I spoke at a forum on Article 23 at Hong Kong University in mid-June and the reaction of the government to this event, organized by the Hong Kong Bar Association, seemed typical. Solicitor General Bob Alcock, one of the chief public faces of the legislation, showed up to listen to a morning of criticism from a panel of local and international experts.
When he finally rose to address the small audience, he shrugged his shoulders and said, “‘One country, two systems’ is very much in place and in most respects this bill is a liberalizing measure – and that’s a fact.” The statement was stunningly tone-deaf. This government simply could not understand why people fear the Article 23 legislation.
Ever since the 1997 handover to Beijing, Hong Kong has seemed to be heading in a downward spiral toward irrelevance and – if not outright repression – static caution in public debate and expression. Longtime Hong Kongers, both Chinese and European, often say, as one businessman friend of mine did last month, “We are just going to be a big port city on the Pearl River once Beijing is through with us. They are marching us toward mediocrity.”
Article 23, with its fear-tainted language, seemed another part of the strategy. What if journalists report on Falungong members in Hong Kong? Could that be illegal? Might it be illegal to report on stories about Beijing leaked out of the Hong Kong government? What does it mean to subvert the government, anyway? Will Hong Kong journalists and academics still be able to talk about Taiwanese or Tibetan independence? No one really knows, but few people are ready to take their leaders’ word that everything will be fine.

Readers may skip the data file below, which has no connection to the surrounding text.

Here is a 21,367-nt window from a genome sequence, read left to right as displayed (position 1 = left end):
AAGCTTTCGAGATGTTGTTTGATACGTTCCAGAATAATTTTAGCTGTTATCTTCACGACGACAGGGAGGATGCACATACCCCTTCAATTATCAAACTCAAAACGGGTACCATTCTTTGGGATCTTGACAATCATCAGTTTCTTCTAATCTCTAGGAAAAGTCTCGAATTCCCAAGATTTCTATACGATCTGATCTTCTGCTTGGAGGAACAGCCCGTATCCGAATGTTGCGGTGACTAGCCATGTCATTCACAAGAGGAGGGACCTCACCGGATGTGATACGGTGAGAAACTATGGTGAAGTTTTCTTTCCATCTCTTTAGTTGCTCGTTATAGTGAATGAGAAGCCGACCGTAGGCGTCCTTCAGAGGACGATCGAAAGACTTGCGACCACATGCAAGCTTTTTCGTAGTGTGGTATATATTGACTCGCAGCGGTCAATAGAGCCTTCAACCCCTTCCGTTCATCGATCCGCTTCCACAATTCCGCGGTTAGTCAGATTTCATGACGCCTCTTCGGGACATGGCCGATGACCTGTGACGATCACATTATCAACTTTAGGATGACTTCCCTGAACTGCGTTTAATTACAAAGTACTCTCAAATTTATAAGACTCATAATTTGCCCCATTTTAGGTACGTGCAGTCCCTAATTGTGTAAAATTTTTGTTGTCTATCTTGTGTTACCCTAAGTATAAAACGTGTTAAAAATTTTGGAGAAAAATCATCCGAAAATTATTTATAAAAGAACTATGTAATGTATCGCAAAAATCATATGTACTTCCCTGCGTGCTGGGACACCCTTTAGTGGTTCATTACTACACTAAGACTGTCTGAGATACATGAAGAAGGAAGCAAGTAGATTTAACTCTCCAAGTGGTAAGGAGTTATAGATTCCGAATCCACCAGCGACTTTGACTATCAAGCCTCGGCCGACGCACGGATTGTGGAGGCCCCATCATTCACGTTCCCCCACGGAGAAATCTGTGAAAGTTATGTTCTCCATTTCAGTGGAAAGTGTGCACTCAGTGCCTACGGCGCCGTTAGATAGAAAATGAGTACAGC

Given that Hong Kong does not have a democratic government, fear of coming repression seems reasonable. The legislature is dominated by pro-Beijing “functional” representatives elected by special interests whose voting power was engineered by China to outstrip the minority of directly elected lawmakers. Tung’s “re-election” last year to another five-year term was a bad joke. An 800-member Beijing-appointed electoral council made him the only nominee and then promptly voted him in with the kind of landslide that that only occurs in totalitarian countries.
Once he was re-upped for another term, practically his first act was to create a new layer of government ministers accountable only to him and, by extension, to the mainland.
Add to this dysfunctional and unrepresentative government, a slumping economy and the poorly managed SARS crisis, and you have a classic climate for a referendum on the government. Article 23 was the fuse and July 1 the perfect symbolic date.
In effect, Hong Kong has now voted with its feet, and Tung must face the consequences. When Liberal Party chairman James Tien, a Tung insider, resigned from the Executive Council over the weekend as a result of the flap over Article 23, the beleaguered chief executive seemed to have lost not just the Article 23 battle but his ability to rule.
This is a real pickle for Beijing. If China forces the legislation now, it stands a substantial chance of being defeated without the Liberal Party’s votes. If the legislation is materially altered, opened to real public debate and delayed as critics want, it will be a triumph for the democracy of the streets. All this in China. Imagine that.
A Lin Neumann is the Asia consultant to the Committee to Protect Journalists.